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How do first-time home-buyer mortgages differ from other mortgage types?

How do first-time homebuyer mortgages differ from other mortgage types?

August 28, 2019

How do first-time homebuyer mortgages differ from other mortgage types?

Homeownership is the dream of many Americans. However, it can sometimes seem out of reach, with mortgage approval hinging on satisfying strict requirements for credit history, down payment and other factors. Add in rising home prices and other economic factors, and the obstacles to homeownership can seem great for those who are looking to take a step up from renting. Fortunately, there are many home loan programs, operated by both banks and the government, that focus on aiding first-time homebuyers secure mortgages.

These home loans differ in some important respects from other mortgages, as they are designed specifically to assist first-time home buyers, and generally have relaxed criteria. For instance, applicants may be able to gain approval even if they have fair or bad credit. Lower down payment requirements are also a prominent feature of such mortgages. Other specifics of the loan, like the interest rate, structure, and repayment will also be modified.

Prospective first-time homebuyers can turn to conventional loans, government-supported mortgages and even grant programs. Talking to a financial expert can help you identify the best options for a first-time homebuyer mortgage.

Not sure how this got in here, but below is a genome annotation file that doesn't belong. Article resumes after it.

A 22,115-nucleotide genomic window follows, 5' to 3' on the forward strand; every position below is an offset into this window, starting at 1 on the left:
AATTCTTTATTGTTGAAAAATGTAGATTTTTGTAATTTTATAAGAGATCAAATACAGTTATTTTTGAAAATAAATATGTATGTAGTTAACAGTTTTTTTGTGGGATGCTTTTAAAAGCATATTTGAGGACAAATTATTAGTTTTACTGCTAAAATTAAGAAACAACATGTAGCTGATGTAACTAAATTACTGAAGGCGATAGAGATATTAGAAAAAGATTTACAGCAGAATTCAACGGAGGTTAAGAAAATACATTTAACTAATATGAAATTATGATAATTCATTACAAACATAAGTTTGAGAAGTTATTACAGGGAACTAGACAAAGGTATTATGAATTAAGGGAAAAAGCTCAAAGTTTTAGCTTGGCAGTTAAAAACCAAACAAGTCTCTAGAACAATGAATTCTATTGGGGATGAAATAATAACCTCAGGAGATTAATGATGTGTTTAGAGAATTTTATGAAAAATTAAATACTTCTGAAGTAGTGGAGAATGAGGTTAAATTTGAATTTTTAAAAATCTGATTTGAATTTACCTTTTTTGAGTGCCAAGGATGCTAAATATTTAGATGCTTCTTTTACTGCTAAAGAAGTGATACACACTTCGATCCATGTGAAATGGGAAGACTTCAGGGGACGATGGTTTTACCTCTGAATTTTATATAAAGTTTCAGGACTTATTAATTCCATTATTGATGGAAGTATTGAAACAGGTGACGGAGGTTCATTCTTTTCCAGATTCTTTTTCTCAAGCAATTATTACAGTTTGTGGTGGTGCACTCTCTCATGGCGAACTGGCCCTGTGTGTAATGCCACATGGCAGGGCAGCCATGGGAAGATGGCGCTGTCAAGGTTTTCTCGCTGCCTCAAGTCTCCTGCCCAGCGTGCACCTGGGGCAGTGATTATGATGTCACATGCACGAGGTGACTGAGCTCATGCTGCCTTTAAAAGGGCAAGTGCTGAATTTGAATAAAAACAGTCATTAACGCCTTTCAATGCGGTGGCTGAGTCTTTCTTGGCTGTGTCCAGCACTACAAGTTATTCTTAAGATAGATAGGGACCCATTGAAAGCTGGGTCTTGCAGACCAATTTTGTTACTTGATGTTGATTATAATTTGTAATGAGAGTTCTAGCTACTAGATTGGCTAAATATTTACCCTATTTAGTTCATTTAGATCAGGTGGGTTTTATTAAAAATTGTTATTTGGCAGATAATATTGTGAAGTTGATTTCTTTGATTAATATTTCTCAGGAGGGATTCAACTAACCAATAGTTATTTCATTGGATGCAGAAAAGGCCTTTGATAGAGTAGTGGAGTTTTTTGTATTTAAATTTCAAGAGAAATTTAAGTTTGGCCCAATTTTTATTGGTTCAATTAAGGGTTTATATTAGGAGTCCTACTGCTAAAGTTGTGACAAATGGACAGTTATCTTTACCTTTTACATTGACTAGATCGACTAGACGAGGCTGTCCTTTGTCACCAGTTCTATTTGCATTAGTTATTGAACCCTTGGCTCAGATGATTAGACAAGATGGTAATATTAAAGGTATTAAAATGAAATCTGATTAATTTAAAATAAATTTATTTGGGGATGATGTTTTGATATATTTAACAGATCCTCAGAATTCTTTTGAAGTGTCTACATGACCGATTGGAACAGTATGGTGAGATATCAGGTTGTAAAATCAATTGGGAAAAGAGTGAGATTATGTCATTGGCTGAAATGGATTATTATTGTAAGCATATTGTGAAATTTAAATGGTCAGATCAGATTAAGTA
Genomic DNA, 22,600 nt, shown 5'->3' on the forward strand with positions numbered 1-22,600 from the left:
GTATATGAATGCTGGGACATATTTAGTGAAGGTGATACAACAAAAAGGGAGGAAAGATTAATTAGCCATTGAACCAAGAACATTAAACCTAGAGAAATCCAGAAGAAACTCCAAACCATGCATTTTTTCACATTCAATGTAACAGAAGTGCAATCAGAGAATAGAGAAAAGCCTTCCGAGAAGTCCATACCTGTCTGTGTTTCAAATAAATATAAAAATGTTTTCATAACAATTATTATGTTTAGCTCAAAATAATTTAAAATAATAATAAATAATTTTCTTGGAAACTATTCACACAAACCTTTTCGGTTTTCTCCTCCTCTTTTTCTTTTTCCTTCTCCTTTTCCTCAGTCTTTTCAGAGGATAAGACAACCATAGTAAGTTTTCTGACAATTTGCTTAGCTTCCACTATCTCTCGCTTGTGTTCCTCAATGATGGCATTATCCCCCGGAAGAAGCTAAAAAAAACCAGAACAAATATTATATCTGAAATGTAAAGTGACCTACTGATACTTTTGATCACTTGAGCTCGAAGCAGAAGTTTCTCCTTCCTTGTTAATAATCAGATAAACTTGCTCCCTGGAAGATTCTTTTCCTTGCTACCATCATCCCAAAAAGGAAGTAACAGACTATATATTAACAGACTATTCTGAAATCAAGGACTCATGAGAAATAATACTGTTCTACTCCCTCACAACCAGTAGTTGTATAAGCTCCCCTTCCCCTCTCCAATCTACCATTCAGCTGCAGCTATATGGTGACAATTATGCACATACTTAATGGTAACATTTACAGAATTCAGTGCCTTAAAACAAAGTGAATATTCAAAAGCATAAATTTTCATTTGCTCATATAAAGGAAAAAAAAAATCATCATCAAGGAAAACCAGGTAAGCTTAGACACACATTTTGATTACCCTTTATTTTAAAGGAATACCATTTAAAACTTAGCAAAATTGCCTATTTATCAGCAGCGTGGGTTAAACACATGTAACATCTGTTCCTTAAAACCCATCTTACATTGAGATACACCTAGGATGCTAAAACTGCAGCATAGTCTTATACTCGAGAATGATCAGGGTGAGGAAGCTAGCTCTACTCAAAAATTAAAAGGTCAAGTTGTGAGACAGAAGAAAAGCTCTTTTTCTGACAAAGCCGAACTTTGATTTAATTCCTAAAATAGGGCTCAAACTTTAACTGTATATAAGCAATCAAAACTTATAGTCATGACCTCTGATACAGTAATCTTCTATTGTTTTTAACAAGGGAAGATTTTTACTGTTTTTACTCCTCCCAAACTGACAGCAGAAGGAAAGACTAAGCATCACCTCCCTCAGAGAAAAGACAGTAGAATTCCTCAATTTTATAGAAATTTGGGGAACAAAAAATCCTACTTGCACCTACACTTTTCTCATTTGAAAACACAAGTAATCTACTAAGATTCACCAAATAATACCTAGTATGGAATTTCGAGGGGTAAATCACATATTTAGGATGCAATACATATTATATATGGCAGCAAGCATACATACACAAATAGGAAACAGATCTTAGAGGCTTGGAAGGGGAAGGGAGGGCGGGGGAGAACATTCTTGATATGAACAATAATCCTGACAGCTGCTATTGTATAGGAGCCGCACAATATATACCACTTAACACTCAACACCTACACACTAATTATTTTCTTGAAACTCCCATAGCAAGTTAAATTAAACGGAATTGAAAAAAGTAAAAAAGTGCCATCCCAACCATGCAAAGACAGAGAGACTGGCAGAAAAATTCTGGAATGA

Who is a first-time homebuyer?

Let's establish who a first-time homebuyer exactly is, as the definition may be a bit broader than you think. Certainly, those who have never owned a home before are included in this definition. These may be growing families who are making the transition from renting to owning or young professionals who have lived in apartments all their lives. But the term 'first-time homebuyer' also extends to people who have owned a home before — just not in the last three years before seeking a mortgage. While state and lender-specific criteria may vary, in general, individuals who have not been homeowners for at least three years may qualify as first-time homebuyers.

What is a first-time homebuyer mortgage?

As opposed to grant and financial assistance programs — which are also maintained to help facilitate homeownership — a first-time homebuyer mortgage is a home loan that caters specifically to borrowers who benefit from relaxed qualification standards. Some of the ways in which these mortgages differ include:

  • Credit score: Many conventional loans have requirements for 'excellent' credit scores, or may hike interest rates to compensate for the risk. Some mortgage borrowers may not have qualified in the past because of their credit score, but it is possible to get a first-time homebuyer's mortgage with poor and fair credit. 
  • Down payment: The industry standard for down payment averages 20%. That can be a prohibitive upfront cost for many prospective homebuyers, who despite provable income, employment and cash flow can't afford such a large lump sum payment. Reduced down payment requirements are a hallmark of first-time homebuyer programs, and may mandate that as little as 3% is put toward the home.